Toll charges paid are not to be excluded from the value of supply under Rule 33. GST shall, therefore, be payable at the applicable rate on the entire value of the supply, including toll charges paid. The Applicant is not acting as a ‘pure agent’ of the Bank while paying toll charges, which are the cost of the service provided to the Banks so that his vehicles can access roads/bridges to provide security services to the recipient.
FULL TEXT OF ORDER OF AUTHORITY OF ADVANCE RULING WEST BENGAL
1. The Applicant stated to be, a provider of security services to the Bank, seeks a Ruling on chargeability of GST on the Toll Taxes reimbursed by its clients or the ability to claim it as a deduction under Rule 33 from the value of supply, being expenditure incurred as a pure agent under the CGST/WBGST Acts, 2017 (hereinafter referred to as the “the said GST Act”).
Advance Ruling is admissible under Section 97(2)(e) & (g) of the said GST Act.
The Applicant submits that the question raised in the Application has neither been decided by nor is pending before any authority under any provisions of the GST Act.
The officer concerned raises no objection to the admission of the Application.
The Application is, therefore, admitted.
2. The Application states that the Applicant provides security service to the Banks. The Applicant also transports cash/coins/bullion in specially built vehicles or Customized Cash vans (CCVs). In course of such transportation, the vehicles move along National and State Highways and the Applicant pays toll charges to both NHAI and State Authority, which is reimbursed by the client Banks.
3. Rule 33 of the GST Rules states that:-
Notwithstanding anything contained in the provisions of this Chapter, the expenditure or costs incurred by a supplier as a pure agent of the recipient of supply shall be excluded from the value of supply, if all the following conditions are satisfied, namely,-
(i) the supplier acts as a pure agent of the recipient of the supply, when he makes the payment to the third party on authorization by such recipient;
(ii) the payment made by the pure agent on behalf of the recipient of supply has been separately indicated in the invoice issued by the pure agent to the recipient of service; and
(iii) the supplies procured by the pure agent from the third party as a pure agent of the recipient of supply are in addition to the services he supplies on his own account.
4. Explanation to the Rule 33 defines –
For the purposes of this rule, the expression – pure agent means a person who-
(a) enters into a contractual agreement with the recipient of supply to act as his pure agent to incur expenditure or costs in the course of supply of goods or services or both;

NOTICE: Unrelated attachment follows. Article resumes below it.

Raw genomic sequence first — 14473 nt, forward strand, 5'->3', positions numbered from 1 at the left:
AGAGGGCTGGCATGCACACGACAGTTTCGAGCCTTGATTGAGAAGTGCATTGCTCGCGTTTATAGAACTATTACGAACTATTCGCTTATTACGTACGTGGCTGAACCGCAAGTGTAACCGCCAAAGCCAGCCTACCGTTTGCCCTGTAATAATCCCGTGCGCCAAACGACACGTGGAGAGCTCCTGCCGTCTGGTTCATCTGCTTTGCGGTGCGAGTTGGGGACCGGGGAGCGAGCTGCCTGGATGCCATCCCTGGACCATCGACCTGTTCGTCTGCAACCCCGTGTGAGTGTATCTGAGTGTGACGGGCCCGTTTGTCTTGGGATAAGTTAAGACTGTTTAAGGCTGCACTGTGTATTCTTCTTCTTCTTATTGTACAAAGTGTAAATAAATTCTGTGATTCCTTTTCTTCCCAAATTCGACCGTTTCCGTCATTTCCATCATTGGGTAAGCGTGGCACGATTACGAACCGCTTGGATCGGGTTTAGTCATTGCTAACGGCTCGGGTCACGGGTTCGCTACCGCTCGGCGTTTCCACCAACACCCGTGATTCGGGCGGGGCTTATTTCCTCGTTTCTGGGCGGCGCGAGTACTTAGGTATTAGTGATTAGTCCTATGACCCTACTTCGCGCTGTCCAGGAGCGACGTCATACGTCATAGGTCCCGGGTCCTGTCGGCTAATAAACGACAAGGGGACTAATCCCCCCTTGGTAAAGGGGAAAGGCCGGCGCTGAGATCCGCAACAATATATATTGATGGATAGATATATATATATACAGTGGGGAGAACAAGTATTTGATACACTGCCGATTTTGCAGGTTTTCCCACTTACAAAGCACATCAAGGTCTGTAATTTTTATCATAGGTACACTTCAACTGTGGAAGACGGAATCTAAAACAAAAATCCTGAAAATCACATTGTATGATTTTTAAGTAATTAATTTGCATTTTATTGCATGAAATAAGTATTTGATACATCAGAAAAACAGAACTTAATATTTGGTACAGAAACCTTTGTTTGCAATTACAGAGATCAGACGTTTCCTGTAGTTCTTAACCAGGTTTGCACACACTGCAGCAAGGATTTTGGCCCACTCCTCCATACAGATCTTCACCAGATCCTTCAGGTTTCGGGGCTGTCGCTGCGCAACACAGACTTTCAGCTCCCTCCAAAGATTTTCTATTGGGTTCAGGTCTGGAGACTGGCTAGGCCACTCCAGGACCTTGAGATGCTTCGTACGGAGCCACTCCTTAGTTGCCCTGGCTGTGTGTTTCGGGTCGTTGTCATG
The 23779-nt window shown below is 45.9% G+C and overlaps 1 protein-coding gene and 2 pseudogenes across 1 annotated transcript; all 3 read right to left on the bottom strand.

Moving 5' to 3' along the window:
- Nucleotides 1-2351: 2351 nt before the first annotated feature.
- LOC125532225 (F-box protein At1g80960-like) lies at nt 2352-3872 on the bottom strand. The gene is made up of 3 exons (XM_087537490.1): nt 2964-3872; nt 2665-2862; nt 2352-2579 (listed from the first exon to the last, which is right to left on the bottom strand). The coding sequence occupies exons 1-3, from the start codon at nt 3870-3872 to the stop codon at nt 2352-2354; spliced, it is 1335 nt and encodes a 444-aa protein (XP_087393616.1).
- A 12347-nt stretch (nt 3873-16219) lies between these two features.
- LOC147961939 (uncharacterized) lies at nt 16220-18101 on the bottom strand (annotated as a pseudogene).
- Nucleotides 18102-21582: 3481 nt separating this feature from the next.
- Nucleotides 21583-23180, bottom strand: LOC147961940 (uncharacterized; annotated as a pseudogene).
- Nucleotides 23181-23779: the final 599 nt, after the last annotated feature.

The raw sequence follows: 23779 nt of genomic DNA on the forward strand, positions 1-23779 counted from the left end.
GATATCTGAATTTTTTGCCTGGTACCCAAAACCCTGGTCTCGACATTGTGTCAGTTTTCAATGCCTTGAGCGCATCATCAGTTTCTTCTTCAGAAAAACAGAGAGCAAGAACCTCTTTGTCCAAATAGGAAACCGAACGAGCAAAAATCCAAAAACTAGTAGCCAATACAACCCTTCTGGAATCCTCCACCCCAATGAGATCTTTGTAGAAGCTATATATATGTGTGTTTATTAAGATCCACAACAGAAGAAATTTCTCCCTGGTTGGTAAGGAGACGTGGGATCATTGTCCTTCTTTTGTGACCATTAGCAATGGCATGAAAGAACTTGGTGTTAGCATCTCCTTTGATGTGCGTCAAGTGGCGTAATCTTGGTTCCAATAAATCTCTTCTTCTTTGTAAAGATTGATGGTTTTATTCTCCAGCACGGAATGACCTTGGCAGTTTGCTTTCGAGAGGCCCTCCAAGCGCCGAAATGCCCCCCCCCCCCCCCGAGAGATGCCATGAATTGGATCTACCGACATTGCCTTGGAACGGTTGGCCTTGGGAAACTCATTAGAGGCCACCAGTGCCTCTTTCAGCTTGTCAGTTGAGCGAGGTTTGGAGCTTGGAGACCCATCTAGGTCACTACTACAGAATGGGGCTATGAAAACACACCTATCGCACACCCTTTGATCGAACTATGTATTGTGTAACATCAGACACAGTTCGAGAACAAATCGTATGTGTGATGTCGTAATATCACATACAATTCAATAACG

(b) neither intends to hold nor holds any title to the goods or services or both so procured or supplied as pure agent of the recipient of supply;
(c) does not use for his own interest such goods or services so procured; and
(d) receives only the actual amount incurred to procure such goods or services in addition to the amount received for supply he provides on his own account.
The above Rule provides an example by way of illustration. Corporate services firm A is engaged to handle the legal work pertaining to incorporation of Company B. Other than his service fees, A also recovers from B registration fee and approval fee for the name of the company, paid to the Registrar of Companies. The fees charged by the RoC for registration and approval of the name are compulsorily levied on B. A is merely acting as pure agent in the payment of those fees. Therefore, A’s recovery of such expenses is a disbursement and not part of the value of supply made by A to B.
5. The Applicant submitted excerpts from the agreements entered with the client Banks. The Agreement may be considered as the prototype of all Agreements made with the various client Banks and all discussions regarding the Agreement is to be taken as relevant to and applicable for all the Agreements entered into by the Applicant with the client Banks.
The agreements mention that toll and parking charges will be paid on the actual amount. But the Banks do not specifically authorize the Applicant as a ‘pure agent’ or acknowledge payment of the toll charges as their own liability.
The Applicant admits in the Application about owning the vehicles. The toll is charged for providing the service by way of access to a road or bridge (SAC 9967). The Applicant, being the owner of the vehicles, is the recipient of the service provisioned on payment of toll. The Applicant admittedly is the beneficiary and liable to pay the toll, which is compulsorily levied on the vehicles. The expenses so incurred are, therefore, cost of the service provided to the Banks. Reimbursement of such cost is no disbursement, but merely the recovery of a portion of the value of supply made to the Banks.
The Applicant is, therefore, not acting in the capacity of a ‘pure agent’ of the Bank while paying toll charges. Such charges are costs incurred, so that his vehicles can access roads/bridges to provide security services to the recipient.
6. Toll charges paid are not, therefore, to be excluded from the value of supply under Rule 33. GST shall, therefore, be payable at the applicable rate on the entire value of the supply, including toll charges paid.
In view of the foregoing, we Rule as under:
Toll charges paid are not to be excluded from the value of supply under Rule 33. GST shall, therefore, be payable at the applicable rate on the entire value of the supply, including toll charges paid.
The Applicant is not acting as a ‘pure agent’ of the Bank while paying toll charges, which are the cost of the service provided to the Banks so that his vehicles can access roads/bridges to provide security services to the recipient.
This ruling is valid subject to the provisions under Section 103(2) until and unless declared void under Section 104(1) of the GST Act.